Groundwater is the water that exists below the land surface and fills the spaces between sediment grains and fractures in rocks. A geologic formation saturated with groundwater is considered to be an aquifer if it is sufficiently permeable as to allow the groundwater to be economically extracted. It is replenished naturally through the infiltration of rainfall and artificially through the irrigation of crops. Soluble chemicals in rainwater (like NOx in acid rain) or at the land surface (like pesticides) can be transported downward with percolating water to reach groundwater. Underground petroleum storage tanks (USTs) or buried pipelines also pose threats if they should leak. Over 400,000 leaking USTs have been identified in the United States as of 2001. Dissolved chemicals are transported with the flowing groundwater. Once groundwater is contaminated, remediation can be expensive and time-consuming; billions of dollars are spent annually in the United States on the remediation of contaminated sites and percolating moving of water downward and radially through subsurface soil layers, usually continuing downward to groundwater; can also involve upward movement of water
FLOW OF GROUNDWATER
FLOW OF GROUNDWATER
recharge the process by which water is added to a zone of saturation, usually by percolation from the soil surface (e.g., the recharge of an aquifer)
land subsidence sinking or settling of land some of the groundwater contamination cannot be reversed. Groundwater discharges naturally into lakes, rivers, oceans, and springs. It is also extracted via pumping wells.
Approximately 80 percent of municipal water systems and close to 99 percent of rural residents in the United States rely on groundwater. In total, approximately 51 percent of the U.S. population depends on it for their water supply. The 1986 amendments to the Safe Drinking Water Act requires that well head protection plans be developed by each state to protect the land around municipal water supply wells from contamination. Individuals can help protect groundwater by disposing of household chemicals properly and fertilizing plants in limited quantities and can help conserve groundwater by limiting water use at home by taking shorter showers, not running water while brushing teeth, running dish and clothes washers with full loads, fixing leaky faucets and pipes, and limiting plant watering in the garden.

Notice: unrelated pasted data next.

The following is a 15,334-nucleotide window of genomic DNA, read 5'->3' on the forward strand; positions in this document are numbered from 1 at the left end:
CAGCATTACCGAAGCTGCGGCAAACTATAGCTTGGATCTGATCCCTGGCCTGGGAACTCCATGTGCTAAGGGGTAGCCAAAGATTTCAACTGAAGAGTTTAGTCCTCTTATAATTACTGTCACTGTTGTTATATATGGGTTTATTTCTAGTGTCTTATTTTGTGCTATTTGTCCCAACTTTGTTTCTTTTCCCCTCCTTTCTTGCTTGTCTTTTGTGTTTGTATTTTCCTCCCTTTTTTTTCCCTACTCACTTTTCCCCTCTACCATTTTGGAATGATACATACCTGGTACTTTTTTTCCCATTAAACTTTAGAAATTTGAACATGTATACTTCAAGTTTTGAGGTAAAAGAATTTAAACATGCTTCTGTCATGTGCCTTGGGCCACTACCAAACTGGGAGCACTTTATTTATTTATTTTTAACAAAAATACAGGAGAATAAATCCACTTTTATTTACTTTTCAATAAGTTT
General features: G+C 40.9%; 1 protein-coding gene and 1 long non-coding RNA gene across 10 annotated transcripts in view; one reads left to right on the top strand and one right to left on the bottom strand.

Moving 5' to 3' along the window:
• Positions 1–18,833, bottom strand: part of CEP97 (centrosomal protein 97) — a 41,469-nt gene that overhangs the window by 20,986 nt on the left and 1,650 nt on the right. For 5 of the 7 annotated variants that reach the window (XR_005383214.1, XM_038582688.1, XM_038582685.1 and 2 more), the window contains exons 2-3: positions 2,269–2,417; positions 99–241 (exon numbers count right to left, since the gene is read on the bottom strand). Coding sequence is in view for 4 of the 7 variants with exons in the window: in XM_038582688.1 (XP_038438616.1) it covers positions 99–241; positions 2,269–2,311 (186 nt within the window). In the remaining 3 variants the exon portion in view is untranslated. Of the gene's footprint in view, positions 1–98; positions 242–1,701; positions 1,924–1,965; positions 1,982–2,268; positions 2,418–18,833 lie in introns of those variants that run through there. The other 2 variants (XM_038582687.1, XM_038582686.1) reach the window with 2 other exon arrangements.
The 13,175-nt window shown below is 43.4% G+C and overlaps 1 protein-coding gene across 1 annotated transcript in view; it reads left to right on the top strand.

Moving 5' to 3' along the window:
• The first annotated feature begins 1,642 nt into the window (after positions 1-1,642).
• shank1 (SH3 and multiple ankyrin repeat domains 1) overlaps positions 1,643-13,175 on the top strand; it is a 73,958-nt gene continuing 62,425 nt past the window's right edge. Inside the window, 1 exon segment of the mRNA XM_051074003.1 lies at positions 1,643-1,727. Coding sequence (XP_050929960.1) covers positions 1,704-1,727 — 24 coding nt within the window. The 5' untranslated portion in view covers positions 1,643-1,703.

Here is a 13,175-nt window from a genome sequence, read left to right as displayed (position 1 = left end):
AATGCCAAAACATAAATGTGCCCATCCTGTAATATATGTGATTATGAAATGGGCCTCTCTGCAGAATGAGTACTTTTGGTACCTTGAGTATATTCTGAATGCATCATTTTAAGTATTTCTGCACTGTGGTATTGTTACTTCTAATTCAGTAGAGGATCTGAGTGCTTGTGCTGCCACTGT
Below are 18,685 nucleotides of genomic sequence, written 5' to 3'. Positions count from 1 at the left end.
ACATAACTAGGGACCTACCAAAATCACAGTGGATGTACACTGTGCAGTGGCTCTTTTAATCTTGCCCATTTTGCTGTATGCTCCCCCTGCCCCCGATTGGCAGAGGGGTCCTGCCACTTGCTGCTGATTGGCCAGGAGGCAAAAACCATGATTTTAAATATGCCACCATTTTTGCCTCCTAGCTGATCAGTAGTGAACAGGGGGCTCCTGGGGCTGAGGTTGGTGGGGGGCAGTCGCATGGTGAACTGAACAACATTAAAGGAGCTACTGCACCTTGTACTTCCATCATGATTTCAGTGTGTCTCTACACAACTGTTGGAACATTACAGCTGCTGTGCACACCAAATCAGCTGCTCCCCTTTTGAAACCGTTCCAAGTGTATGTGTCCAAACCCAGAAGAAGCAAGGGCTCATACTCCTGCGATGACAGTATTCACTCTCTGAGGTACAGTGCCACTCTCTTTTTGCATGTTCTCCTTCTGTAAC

If withdrawals exceed recharge over a long period, groundwater levels fall and aquifiers can become depleted. This results in decreased groundwa-ter discharge and may adversely impact on ecosystems dependent on an aquatic habitat. Excess lowering of groundwater levels may result in land subsidence. In central California, for instance, groundwater withdrawals from 1930 to 1955 for crop irrigation caused approximately three meters of subsidence. In some arid regions (like the Middle East), little groundwater recharge occurs because of low amounts of rainfall and high amounts of evaporation. Ancient groundwater that infiltrated thousands of years ago during climates wetter than those of the present is being extracted via pumping. This practice is termed groundwater mining because groundwater at this location is a nonrenewable resource that is being depleted. see also Drinking WAter; Pesticides; Superfund; Underground Storage Tanks; WAter Pollution.
U.S. Environmental Protection Agency (1990). Citizen's Guide to Ground-Water Protection. EPA 440/6-90-004. Washington: U.S. Environmental Protection Agency Office of Water.
Alley, William M., Richard W Healy, James W. Labaugh, and Thomas E. Reilly (2002). "Flow and Storage in Groundwater Systems." In Science Magazine, 296:1985-1990.
U.S. Environmental Protection Agency Office of Ground Water and Drinking Water Information Page. Available from http://www.epa.gov/safewater.
U.S. Geological Survey Ground Water Information Page. Available from http:// water.usgs.gov/ogw.
Karen M. Salvage
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